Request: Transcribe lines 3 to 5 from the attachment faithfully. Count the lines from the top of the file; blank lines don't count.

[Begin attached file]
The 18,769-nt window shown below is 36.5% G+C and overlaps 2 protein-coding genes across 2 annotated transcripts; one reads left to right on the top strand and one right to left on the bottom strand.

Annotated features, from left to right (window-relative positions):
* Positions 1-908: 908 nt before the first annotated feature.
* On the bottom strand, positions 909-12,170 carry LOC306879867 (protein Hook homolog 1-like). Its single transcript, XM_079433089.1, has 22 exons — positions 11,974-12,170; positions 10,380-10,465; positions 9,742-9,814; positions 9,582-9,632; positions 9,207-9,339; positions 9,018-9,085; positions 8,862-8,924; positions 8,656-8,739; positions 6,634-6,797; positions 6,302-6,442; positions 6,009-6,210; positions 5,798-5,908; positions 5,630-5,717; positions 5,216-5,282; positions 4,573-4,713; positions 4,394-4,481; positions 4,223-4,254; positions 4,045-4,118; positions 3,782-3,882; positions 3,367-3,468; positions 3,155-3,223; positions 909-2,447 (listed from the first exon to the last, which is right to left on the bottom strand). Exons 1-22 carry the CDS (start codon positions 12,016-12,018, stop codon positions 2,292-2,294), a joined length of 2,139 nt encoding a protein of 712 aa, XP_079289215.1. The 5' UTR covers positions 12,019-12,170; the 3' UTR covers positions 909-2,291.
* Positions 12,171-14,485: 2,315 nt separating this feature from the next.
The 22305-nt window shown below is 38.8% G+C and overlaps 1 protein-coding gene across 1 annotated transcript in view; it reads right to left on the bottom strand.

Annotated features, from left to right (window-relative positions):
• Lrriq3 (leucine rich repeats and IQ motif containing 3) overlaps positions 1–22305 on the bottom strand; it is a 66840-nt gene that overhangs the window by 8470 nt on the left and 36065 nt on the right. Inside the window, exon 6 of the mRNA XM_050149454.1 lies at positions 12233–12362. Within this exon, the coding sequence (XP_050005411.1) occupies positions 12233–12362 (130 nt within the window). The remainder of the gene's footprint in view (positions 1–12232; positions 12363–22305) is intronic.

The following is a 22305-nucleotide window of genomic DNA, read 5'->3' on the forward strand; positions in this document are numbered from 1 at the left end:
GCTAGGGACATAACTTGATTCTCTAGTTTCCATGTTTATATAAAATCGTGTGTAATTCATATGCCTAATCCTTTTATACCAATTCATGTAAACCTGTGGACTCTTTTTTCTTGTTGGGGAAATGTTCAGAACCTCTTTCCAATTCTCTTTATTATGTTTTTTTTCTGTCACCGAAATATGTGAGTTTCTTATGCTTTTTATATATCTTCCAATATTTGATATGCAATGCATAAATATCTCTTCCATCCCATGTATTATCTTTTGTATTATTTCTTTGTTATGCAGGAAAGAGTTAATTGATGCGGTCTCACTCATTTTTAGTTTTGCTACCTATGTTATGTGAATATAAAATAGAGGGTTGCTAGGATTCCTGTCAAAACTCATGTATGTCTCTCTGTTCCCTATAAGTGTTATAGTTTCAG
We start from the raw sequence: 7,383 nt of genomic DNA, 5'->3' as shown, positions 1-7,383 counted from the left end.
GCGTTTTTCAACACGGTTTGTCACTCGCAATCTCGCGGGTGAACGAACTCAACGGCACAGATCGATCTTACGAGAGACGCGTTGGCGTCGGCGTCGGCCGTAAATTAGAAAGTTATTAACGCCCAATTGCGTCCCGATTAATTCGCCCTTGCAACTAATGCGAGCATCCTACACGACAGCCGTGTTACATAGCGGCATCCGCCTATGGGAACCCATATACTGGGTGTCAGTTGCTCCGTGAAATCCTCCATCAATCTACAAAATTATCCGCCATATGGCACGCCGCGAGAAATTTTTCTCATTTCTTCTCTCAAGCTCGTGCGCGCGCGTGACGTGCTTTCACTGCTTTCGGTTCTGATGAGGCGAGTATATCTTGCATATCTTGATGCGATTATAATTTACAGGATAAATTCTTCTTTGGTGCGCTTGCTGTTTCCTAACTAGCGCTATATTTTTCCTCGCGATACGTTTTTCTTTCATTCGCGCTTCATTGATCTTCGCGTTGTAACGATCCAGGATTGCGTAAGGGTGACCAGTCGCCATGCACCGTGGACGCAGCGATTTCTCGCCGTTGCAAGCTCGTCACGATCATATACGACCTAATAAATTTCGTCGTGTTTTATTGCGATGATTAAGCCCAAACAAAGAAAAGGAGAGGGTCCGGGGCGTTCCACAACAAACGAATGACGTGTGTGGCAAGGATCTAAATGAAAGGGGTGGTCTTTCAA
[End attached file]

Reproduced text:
* Positions 1-908: 908 nt before the first annotated feature.
* On the bottom strand, positions 909-12,170 carry LOC306879867 (protein Hook homolog 1-like). Its single transcript, XM_079433089.1, has 22 exons — positions 11,974-12,170; positions 10,380-10,465; positions 9,742-9,814; positions 9,582-9,632; positions 9,207-9,339; positions 9,018-9,085; positions 8,862-8,924; positions 8,656-8,739; positions 6,634-6,797; positions 6,302-6,442; positions 6,009-6,210; positions 5,798-5,908; positions 5,630-5,717; positions 5,216-5,282; positions 4,573-4,713; positions 4,394-4,481; positions 4,223-4,254; positions 4,045-4,118; positions 3,782-3,882; positions 3,367-3,468; positions 3,155-3,223; positions 909-2,447 (listed from the first exon to the last, which is right to left on the bottom strand). Exons 1-22 carry the CDS (start codon positions 12,016-12,018, stop codon positions 2,292-2,294), a joined length of 2,139 nt encoding a protein of 712 aa, XP_079289215.1. The 5' UTR covers positions 12,019-12,170; the 3' UTR covers positions 909-2,291.
* Positions 12,171-14,485: 2,315 nt separating this feature from the next.